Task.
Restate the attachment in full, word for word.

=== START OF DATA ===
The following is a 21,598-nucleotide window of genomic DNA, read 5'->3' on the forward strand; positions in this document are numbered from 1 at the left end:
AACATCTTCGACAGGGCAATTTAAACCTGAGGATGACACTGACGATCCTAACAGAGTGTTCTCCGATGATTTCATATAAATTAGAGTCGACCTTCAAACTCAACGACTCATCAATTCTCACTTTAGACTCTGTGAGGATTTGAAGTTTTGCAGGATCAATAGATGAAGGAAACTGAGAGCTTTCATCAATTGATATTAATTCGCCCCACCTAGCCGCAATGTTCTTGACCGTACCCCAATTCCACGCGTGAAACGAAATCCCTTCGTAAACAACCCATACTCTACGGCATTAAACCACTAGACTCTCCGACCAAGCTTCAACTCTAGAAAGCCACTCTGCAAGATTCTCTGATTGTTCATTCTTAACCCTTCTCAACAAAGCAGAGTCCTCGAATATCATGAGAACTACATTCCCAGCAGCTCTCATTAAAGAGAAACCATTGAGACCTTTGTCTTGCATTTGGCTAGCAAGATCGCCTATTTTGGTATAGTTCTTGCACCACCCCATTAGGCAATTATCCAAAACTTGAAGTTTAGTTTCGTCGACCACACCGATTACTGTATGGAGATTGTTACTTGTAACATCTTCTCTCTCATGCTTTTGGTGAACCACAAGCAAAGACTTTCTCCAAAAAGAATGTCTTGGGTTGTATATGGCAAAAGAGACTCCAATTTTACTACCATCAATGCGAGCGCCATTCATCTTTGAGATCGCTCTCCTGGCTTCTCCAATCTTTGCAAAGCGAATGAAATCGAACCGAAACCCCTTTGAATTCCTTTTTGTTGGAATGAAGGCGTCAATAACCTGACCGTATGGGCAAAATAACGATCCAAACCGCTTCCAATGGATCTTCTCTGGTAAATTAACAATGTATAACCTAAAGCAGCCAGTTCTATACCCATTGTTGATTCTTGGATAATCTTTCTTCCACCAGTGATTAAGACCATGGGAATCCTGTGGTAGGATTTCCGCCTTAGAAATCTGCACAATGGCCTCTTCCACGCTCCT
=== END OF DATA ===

The following is a 21,598-nucleotide window of genomic DNA, read 5'->3' on the forward strand; positions in this document are numbered from 1 at the left end:
AACATCTTCGACAGGGCAATTTAAACCTGAGGATGACACTGACGATCCTAACAGAGTGTTCTCCGATGATTTCATATAAATTAGAGTCGACCTTCAAACTCAACGACTCATCAATTCTCACTTTAGACTCTGTGAGGATTTGAAGTTTTGCAGGATCAATAGATGAAGGAAACTGAGAGCTTTCATCAATTGATATTAATTCGCCCCACCTAGCCGCAATGTTCTTGACCGTACCCCAATTCCACGCGTGAAACGAAATCCCTTCGTAAACAACCCATACTCTACGGCATTAAACCACTAGACTCTCCGACCAAGCTTCAACTCTAGAAAGCCACTCTGCAAGATTCTCTGATTGTTCATTCTTAACCCTTCTCAACAAAGCAGAGTCCTCGAATATCATGAGAACTACATTCCCAGCAGCTCTCATTAAAGAGAAACCATTGAGACCTTTGTCTTGCATTTGGCTAGCAAGATCGCCTATTTTGGTATAGTTCTTGCACCACCCCATTAGGCAATTATCCAAAACTTGAAGTTTAGTTTCGTCGACCACACCGATTACTGTATGGAGATTGTTACTTGTAACATCTTCTCTCTCATGCTTTTGGTGAACCACAAGCAAAGACTTTCTCCAAAAAGAATGTCTTGGGTTGTATATGGCAAAAGAGACTCCAATTTTACTACCATCAATGCGAGCGCCATTCATCTTTGAGATCGCTCTCCTGGCTTCTCCAATCTTTGCAAAGCGAATGAAATCGAACCGAAACCCCTTTGAATTCCTTTTTGTTGGAATGAAGGCGTCAATAACCTGACCGTATGGGCAAAATAACGATCCAAACCGCTTCCAATGGATCTTCTCTGGTAAATTAACAATGTATAACCTAAAGCAGCCAGTTCTATACCCATTGTTGATTCTTGGATAATCTTTCTTCCACCAGTGATTAAGACCATGGGAATCCTGTGGTAGGATTTCCGCCTTAGAAATCTGCACAATGGCCTCTTCCACGCTCCT